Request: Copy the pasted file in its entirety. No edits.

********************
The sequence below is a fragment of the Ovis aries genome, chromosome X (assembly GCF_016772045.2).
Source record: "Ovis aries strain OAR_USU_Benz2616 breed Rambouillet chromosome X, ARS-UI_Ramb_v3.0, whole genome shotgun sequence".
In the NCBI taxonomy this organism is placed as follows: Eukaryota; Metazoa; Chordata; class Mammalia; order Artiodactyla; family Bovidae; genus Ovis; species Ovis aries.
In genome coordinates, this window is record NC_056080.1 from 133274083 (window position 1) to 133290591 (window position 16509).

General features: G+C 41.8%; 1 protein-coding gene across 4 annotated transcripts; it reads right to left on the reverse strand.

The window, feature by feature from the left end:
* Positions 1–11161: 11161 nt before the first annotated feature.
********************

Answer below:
The sequence below is a fragment of the Ovis aries genome, chromosome X (assembly GCF_016772045.2).
Source record: "Ovis aries strain OAR_USU_Benz2616 breed Rambouillet chromosome X, ARS-UI_Ramb_v3.0, whole genome shotgun sequence".
In the NCBI taxonomy this organism is placed as follows: Eukaryota; Metazoa; Chordata; class Mammalia; order Artiodactyla; family Bovidae; genus Ovis; species Ovis aries.
In genome coordinates, this window is record NC_056080.1 from 133274083 (window position 1) to 133290591 (window position 16509).

General features: G+C 41.8%; 1 protein-coding gene across 4 annotated transcripts; it reads right to left on the reverse strand.

The window, feature by feature from the left end:
* Positions 1–11161: 11161 nt before the first annotated feature.